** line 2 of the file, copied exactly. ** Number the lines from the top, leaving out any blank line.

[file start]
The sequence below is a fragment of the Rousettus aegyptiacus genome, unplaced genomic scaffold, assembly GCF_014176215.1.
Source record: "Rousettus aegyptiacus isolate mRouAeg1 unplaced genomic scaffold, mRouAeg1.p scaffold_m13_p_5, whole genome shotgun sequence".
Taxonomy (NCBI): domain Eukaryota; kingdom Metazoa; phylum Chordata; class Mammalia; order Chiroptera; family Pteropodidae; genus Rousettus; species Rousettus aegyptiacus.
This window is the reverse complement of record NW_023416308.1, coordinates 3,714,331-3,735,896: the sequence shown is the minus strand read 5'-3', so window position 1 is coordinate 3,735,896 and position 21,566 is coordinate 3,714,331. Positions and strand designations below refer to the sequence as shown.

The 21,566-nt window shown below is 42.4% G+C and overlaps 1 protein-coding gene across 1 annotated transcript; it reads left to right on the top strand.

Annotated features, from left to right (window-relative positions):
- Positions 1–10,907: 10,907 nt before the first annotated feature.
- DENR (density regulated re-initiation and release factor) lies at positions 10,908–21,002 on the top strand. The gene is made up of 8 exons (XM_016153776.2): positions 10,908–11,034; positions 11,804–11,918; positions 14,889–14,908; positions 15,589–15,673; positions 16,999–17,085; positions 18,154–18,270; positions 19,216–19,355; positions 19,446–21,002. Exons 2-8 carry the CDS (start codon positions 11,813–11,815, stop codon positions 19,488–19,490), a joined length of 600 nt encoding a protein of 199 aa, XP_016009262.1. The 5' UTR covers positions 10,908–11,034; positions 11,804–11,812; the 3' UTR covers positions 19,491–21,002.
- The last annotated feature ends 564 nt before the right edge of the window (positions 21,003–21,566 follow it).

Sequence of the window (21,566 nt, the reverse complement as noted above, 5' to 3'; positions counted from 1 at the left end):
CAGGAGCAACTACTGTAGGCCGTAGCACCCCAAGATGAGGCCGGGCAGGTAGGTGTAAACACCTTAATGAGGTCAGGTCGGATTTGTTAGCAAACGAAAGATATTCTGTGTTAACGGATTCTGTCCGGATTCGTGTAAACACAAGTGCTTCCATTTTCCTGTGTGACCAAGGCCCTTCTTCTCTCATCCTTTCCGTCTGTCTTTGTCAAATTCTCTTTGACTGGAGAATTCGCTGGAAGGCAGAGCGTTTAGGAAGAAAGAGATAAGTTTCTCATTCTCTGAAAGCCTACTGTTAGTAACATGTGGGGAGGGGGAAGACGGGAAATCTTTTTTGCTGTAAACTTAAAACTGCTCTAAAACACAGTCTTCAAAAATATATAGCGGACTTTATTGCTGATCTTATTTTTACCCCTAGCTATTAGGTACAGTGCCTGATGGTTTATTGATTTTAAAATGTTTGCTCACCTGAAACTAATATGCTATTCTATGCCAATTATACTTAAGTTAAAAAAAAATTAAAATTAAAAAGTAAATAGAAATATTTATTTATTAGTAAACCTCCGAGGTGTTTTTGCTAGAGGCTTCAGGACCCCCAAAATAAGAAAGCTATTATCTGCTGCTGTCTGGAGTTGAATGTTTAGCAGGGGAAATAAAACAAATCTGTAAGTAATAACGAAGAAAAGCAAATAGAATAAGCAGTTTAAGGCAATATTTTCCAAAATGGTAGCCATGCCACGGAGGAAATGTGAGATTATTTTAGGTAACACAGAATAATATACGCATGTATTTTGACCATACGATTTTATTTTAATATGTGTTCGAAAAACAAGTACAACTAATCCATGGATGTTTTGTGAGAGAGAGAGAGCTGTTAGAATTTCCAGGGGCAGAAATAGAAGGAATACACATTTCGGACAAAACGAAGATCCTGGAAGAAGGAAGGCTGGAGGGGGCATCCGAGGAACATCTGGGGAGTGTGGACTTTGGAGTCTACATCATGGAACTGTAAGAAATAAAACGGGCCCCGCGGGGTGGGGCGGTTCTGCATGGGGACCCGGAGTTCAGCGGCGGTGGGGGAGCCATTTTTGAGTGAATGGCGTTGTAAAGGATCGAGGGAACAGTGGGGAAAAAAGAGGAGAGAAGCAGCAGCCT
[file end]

Source record: "Rousettus aegyptiacus isolate mRouAeg1 unplaced genomic scaffold, mRouAeg1.p scaffold_m13_p_5, whole genome shotgun sequence".